The sign and magnitude of probit coefficients are interpreted in the standard way: a negative effect means that the variable lowers the probability of scoring a “1” on the dependent variable, positive coefficients mean that the variable increases the probability, and larger coefficients (in absolute value terms) mean stronger effects.
Except for Table 3 below, I have transformed all coefficients into probabilities, so you don’t have to worry about the metric of the coefficients.
Several Words on Sampling Error
You may remember from some statistics course that it is generally good practice to report not just the point estimates from any statistical analysis, but also an estimate of sampling error. This is why when networks report polling data, they usually say something like “Candidate X is leading Candidate Y by 5 points [the point estimate], with a margin of error plus or minus 3 points [the sampling error estimate].”
Virtually all statistical software packages (I used Stata/SE 10) assume that the data were gathered via a simple random sample, in which all samples of a given size have an equal probability of selection. Clearly, my choice to non-randomly sample three teams and five seasons, and then take a census of all games (except for Baby Seal U games) and first down plays violates this assumption. Hence, this analysis isn’t necessarily representative of the nation-wide effects of first down yards (and other variables) on first-down probabilities. You should interpret all of these findings as merely relating to UM, OSU, and WVU for the years specified.
Figures 1 and 2 below show, respectively, the number of yards gained on first down and the starting field position for any particular series. Recall that there can be multiple series within a drive, so Figure 2 should not be interpreted as the starting field position for the drive.
Note from Figure 1 that the modal number of yards gained on first down is zero. Obviously, this can occur via an incomplete pass, a completed pass for no gain, or a rush for no gain. The distribution is right-skewed, although fairly normally distributed (excluding the zero yards bar) within a range of about a loss of 10 yards and a gain of about 20 yards.
Note from Figure 2 that the modal starting field position is 80 yards from the opponent’s goal line (or the offensive team’s 20). This is largely due to touchbacks on punts or kickoffs, of course.
Table 2 below shows the descriptive statistics by team for the variables used in the analysis. Note that the percentage of first down plays where the series ended in a first down or touchdown ranges from 66% for the 2009 UM team to about 76% for the 2006-2007 WVU teams. This should explain in part the 5-7 record of the former team and the shredding of opponents achieved by the mature WVU teams. Interestingly, OSU and Lloyd-era UM had about the same overall probability of getting a first down.
Time will tell if the RR UM teams can recapture that glory, or whether the spread n’ shred was simply more effective (1) in the Big East, (2) with Pat White/Steve Slaton, or (3) both (1) and (2).
One bit of hopeful evidence comes from the opponent total defense rank (near the bottom of Table 2). It doesn’t appear as though WVU played an appreciably easier average schedule than OSU, and if anything, WVU’s opponents finished their seasons with, on average, better-ranked defenses than either Lloyd-era or RR-era UM.
In terms of the primary independent variable of interest, Figure 3 shows the distribution of yards gained on first down, by team. Note that RR-UM was more likely than the other teams to lose from 1 to 4 yards on first down, less likely to gain from 3 to 5 yards, more likely to gain 6 or 7 yards (there may be a small sample size problem here), and less likely to hit a big play on first down (10 or more yards) than OSU or WVU.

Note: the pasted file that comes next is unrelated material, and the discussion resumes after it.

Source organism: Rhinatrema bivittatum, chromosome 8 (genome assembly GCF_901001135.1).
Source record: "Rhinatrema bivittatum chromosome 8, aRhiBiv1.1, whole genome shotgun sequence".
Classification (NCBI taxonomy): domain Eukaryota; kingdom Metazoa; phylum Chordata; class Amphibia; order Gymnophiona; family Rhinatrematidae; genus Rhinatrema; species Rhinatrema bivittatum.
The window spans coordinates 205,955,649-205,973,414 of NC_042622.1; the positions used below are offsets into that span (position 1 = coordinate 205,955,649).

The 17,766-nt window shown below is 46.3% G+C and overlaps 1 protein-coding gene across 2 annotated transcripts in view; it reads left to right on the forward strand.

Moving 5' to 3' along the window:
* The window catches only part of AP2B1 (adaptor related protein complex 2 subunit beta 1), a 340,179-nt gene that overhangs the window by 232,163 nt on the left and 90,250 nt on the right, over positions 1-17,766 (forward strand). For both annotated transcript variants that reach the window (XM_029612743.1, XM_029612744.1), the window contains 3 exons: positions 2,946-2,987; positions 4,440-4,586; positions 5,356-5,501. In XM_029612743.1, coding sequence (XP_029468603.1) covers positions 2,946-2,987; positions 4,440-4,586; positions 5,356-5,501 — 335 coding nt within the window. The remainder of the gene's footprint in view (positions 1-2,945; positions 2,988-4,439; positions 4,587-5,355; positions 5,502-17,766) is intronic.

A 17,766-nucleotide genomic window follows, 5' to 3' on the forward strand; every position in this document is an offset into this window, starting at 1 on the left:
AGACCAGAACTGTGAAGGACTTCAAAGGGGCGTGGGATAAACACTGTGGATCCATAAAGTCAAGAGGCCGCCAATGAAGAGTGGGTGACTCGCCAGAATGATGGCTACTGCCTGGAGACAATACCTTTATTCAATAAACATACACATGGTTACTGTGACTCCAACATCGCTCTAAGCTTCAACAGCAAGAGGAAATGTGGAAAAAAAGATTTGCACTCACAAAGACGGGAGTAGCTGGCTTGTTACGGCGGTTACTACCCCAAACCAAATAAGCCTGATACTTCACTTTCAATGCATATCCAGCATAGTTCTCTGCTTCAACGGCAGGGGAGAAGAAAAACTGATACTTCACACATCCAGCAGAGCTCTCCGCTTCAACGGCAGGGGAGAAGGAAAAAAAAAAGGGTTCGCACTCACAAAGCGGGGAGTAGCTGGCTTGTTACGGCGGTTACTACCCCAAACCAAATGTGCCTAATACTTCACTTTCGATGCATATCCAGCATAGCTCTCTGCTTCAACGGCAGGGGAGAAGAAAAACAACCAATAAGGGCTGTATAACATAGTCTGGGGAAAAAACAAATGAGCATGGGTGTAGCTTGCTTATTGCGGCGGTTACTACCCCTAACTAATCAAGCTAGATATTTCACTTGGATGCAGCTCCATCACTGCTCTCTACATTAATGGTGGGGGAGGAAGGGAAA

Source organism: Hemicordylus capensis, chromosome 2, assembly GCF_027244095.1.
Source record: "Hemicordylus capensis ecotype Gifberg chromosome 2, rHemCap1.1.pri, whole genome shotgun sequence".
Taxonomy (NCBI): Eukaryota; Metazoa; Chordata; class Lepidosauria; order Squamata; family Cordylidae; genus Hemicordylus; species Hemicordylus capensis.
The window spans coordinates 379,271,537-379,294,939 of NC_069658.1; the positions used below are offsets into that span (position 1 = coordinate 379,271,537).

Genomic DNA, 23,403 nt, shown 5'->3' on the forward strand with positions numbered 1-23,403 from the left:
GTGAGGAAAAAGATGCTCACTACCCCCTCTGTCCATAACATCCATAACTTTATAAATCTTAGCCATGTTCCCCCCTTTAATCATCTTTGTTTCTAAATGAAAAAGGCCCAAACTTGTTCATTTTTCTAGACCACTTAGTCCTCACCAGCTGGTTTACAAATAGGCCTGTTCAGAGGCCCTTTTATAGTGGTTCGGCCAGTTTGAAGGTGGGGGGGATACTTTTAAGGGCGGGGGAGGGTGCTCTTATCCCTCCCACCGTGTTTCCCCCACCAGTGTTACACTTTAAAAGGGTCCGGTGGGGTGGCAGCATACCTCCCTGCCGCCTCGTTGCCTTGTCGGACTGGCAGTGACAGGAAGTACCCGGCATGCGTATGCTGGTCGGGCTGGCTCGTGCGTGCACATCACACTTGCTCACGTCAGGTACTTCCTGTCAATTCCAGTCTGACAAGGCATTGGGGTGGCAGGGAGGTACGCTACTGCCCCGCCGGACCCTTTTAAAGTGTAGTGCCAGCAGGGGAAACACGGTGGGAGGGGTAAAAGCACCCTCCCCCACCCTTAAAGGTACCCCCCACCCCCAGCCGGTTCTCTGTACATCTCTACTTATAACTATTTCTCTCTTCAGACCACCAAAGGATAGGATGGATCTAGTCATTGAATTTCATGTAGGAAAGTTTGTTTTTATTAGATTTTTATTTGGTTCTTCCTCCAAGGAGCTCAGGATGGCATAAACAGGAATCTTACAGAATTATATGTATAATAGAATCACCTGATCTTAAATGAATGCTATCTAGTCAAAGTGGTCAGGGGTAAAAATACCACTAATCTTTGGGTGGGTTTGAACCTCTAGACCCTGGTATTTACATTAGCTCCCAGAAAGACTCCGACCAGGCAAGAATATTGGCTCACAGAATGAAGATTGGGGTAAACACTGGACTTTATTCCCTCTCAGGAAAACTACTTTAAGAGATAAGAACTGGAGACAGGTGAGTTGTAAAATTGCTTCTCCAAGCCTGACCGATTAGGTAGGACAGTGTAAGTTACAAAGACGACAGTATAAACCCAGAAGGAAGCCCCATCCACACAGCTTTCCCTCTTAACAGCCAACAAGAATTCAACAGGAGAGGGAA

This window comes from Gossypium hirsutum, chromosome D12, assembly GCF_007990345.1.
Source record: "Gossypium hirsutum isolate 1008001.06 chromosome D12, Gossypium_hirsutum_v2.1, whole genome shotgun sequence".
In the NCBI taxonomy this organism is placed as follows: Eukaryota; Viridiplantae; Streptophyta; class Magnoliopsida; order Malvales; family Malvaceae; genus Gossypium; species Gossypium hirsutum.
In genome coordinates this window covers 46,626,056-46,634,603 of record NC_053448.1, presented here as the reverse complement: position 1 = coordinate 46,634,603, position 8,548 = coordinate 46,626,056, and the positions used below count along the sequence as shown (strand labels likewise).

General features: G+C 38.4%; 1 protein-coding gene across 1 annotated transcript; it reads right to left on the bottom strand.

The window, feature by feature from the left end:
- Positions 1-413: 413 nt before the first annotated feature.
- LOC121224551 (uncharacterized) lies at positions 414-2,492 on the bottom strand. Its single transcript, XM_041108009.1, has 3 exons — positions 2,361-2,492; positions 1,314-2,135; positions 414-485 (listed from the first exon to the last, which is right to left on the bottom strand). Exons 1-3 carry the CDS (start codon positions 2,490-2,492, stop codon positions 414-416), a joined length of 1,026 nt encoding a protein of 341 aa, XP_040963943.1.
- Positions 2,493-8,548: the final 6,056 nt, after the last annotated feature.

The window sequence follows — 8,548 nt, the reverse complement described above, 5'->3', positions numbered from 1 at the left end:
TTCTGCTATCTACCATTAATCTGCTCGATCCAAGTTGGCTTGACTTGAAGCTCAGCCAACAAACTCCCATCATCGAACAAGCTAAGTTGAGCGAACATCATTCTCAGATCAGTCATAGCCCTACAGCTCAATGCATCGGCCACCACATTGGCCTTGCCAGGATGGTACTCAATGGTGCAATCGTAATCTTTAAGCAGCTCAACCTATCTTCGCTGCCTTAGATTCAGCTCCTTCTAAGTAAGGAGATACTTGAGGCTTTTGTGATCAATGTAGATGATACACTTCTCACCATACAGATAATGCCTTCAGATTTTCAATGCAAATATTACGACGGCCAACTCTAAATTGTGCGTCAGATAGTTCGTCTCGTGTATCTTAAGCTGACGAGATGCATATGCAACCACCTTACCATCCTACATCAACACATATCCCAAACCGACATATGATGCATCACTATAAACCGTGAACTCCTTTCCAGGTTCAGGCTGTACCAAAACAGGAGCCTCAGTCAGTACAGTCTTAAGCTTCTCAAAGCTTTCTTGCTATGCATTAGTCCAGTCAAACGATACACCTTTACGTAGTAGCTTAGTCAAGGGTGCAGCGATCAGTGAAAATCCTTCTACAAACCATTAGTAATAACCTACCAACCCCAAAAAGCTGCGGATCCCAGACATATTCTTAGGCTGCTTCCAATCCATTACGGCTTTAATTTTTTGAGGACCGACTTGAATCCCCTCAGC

Interestingly, RR’s WVU teams were less likely to gain 0 to 2 yards on first down, which is probably largely due to the lower percentage of passing plays on first down for WVU (17% vs. about 32-34% for the other three teams. This should demonstrate that RR/Magee understand that when you have Pat White, you run the ball on first down (and most downs thereafter). When you have Tate, you have to be more balanced. Say, maybe these guys do know about football…
Other points of interest from Table 2:
- Lloyd’s teams were more disciplined on offense with respect to penalties than the Vest’s teams--about 4.7% of OSU’s series had at least one post-first down offensive penalty (recall that the first down penalties were folded into the “yards to go” variable), compared to 2.8% for Lloyd-UM. RR’s teams fall in between.
- On the other hand, the Vest’s teams drew more post-first down defensive penalties than RR’s teams. Perhaps the passing attack invites more encroachment/pass interference calls than a more ground-based attack?
- Turnovers! About 7.6% of RR-UM’s series ended in turnovers, compared to 4.0 to 4.7% for the other teams. Yikes.
Figures 4-6 show some results from the regression analysis. First, Figure 4 shows the probability of getting a first down after selected numbers of yards on each first down play, assuming (1) it was first and 10, and (2) there was no penalty on the series.
Note that losing five or more yards on first down gives you about a 0.25-0.30 probability of getting a first down, whereas, obviously, gaining 10 or more yards is by definition a first down (on first and 10 at least).
In between these extremes, the first down returns to yards on first down is basically linear, though there are fairly noticeably inflection points between losing 5 or more and losing 1 to 4 yards (the first two points in the curves) and between gaining 3 to 5 and gaining 6 or 7 yards. By the way, I chose these categories based on exploratory analyses that showed that there was no statistically significant difference between gaining, say, 0, 1, or 2 yards.